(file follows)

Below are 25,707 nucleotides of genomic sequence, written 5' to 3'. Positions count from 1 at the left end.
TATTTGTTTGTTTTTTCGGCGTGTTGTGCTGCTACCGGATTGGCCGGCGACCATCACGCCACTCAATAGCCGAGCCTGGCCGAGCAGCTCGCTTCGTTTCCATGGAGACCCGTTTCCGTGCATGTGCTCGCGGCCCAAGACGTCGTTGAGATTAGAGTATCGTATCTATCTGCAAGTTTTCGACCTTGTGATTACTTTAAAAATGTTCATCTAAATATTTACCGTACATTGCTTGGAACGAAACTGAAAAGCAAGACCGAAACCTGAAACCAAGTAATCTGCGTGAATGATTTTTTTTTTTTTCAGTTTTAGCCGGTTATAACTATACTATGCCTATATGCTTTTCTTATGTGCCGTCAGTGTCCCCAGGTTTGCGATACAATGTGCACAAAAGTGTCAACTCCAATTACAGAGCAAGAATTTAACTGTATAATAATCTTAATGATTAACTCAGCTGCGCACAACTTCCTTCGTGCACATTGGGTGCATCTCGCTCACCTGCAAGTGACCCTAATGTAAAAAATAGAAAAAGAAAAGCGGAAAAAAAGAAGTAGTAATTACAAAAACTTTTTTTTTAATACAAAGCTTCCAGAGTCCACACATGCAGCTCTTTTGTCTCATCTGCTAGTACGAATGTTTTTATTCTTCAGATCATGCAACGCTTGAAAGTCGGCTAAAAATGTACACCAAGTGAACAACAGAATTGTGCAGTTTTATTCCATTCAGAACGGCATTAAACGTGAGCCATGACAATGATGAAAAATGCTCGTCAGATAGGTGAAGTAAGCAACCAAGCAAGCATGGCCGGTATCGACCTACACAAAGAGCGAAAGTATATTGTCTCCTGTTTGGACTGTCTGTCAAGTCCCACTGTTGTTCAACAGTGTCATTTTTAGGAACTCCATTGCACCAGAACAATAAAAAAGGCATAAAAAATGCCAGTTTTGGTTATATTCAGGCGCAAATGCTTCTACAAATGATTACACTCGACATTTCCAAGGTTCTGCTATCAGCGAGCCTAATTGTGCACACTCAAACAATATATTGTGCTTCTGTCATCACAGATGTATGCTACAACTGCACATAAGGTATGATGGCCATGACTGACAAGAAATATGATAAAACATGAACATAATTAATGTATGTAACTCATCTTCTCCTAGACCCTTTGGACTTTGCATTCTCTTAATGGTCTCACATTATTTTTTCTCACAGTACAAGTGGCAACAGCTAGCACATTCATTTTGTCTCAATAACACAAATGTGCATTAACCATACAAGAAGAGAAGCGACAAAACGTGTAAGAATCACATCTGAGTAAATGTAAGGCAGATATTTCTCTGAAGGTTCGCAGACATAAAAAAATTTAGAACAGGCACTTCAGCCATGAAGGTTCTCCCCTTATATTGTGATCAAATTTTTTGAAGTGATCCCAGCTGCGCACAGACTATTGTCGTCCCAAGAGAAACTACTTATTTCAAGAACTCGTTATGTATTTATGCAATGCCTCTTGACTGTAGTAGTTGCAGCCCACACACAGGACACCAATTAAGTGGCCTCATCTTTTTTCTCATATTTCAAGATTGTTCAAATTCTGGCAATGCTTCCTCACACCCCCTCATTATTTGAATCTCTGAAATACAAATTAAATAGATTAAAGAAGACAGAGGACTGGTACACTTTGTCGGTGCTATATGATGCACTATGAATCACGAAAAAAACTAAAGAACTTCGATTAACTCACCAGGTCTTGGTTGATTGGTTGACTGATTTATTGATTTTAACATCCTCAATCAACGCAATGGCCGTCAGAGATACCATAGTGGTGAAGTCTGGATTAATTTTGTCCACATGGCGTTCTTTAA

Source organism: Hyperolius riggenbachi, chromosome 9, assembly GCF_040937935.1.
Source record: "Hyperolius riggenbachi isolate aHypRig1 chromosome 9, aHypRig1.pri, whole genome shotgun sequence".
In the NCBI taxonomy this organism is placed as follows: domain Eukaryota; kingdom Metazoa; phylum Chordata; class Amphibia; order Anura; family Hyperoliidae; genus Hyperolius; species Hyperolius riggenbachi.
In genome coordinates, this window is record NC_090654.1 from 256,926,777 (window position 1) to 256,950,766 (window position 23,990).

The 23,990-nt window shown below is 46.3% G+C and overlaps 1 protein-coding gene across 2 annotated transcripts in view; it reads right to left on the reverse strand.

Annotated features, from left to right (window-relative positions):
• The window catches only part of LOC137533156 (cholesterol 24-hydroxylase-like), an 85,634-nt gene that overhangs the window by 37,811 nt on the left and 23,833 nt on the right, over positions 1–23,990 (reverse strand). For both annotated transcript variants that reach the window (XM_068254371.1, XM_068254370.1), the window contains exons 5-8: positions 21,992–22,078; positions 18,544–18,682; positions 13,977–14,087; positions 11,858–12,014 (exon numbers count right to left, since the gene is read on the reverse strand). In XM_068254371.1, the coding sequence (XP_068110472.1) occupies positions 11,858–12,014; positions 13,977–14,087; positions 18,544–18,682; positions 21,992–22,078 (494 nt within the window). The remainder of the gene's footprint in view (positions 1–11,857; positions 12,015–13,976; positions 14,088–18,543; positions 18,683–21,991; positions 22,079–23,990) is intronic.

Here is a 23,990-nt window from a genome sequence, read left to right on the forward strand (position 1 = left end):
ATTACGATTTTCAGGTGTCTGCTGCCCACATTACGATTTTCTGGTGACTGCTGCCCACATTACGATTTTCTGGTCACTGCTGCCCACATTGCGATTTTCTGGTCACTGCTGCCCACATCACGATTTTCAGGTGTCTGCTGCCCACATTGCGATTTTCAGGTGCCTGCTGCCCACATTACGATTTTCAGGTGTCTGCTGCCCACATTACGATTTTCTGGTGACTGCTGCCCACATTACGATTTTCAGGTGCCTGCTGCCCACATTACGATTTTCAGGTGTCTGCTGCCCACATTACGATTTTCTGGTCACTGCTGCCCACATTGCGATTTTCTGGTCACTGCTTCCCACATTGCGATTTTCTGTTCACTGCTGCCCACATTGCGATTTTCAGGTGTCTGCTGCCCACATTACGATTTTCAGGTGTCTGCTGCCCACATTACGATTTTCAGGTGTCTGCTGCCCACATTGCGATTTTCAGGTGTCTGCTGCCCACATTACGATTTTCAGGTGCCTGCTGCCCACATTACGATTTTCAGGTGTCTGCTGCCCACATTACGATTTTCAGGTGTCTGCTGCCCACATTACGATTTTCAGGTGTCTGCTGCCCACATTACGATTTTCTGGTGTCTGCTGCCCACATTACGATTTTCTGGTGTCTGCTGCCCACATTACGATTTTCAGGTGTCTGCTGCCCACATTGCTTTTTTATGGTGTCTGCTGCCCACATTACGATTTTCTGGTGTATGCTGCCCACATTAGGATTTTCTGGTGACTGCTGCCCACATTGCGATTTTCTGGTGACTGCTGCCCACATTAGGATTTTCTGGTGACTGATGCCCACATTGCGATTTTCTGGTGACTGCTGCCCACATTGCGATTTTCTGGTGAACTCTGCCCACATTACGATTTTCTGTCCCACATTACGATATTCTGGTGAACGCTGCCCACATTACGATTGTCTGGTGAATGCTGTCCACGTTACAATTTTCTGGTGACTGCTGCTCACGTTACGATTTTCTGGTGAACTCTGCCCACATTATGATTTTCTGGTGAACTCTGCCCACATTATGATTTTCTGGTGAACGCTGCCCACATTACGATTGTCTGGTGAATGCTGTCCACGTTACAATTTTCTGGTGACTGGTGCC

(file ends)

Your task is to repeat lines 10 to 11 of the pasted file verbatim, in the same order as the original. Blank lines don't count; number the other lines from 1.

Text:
Here is a 23,990-nt window from a genome sequence, read left to right on the forward strand (position 1 = left end):
ATTACGATTTTCAGGTGTCTGCTGCCCACATTACGATTTTCTGGTGACTGCTGCCCACATTACGATTTTCTGGTCACTGCTGCCCACATTGCGATTTTCTGGTCACTGCTGCCCACATCACGATTTTCAGGTGTCTGCTGCCCACATTGCGATTTTCAGGTGCCTGCTGCCCACATTACGATTTTCAGGTGTCTGCTGCCCACATTACGATTTTCTGGTGACTGCTGCCCACATTACGATTTTCAGGTGCCTGCTGCCCACATTACGATTTTCAGGTGTCTGCTGCCCACATTACGATTTTCTGGTCACTGCTGCCCACATTGCGATTTTCTGGTCACTGCTTCCCACATTGCGATTTTCTGTTCACTGCTGCCCACATTGCGATTTTCAGGTGTCTGCTGCCCACATTACGATTTTCAGGTGTCTGCTGCCCACATTACGATTTTCAGGTGTCTGCTGCCCACATTGCGATTTTCAGGTGTCTGCTGCCCACATTACGATTTTCAGGTGCCTGCTGCCCACATTACGATTTTCAGGTGTCTGCTGCCCACATTACGATTTTCAGGTGTCTGCTGCCCACATTACGATTTTCAGGTGTCTGCTGCCCACATTACGATTTTCTGGTGTCTGCTGCCCACATTACGATTTTCTGGTGTCTGCTGCCCACATTACGATTTTCAGGTGTCTGCTGCCCACATTGCTTTTTTATGGTGTCTGCTGCCCACATTACGATTTTCTGGTGTATGCTGCCCACATTAGGATTTTCTGGTGACTGCTGCCCACATTGCGATTTTCTGGTGACTGCTGCCCACATTAGGATTTTCTGGTGACTGATGCCCACATTGCGATTTTCTGGTGACTGCTGCCCACATTGCGATTTTCTGGTGAACTCTGCCCACATTACGATTTTCTGTCCCACATTACGATATTCTGGTGAACGCTGCCCACATTACGATTGTCTGGTGAATGCTGTCCACGTTACAATTTTCTGGTGACTGCTGCTCACGTTACGATTTTCTGGTGAACTCTGCCCACATTATGATTTTCTGGTGAACTCTGCCCACATTATGATTTTCTGGTGAACGCTGCCCACATTACGATTGTCTGGTGAATGCTGTCCACGTTACAATTTTCTGGTGACTGGTGCC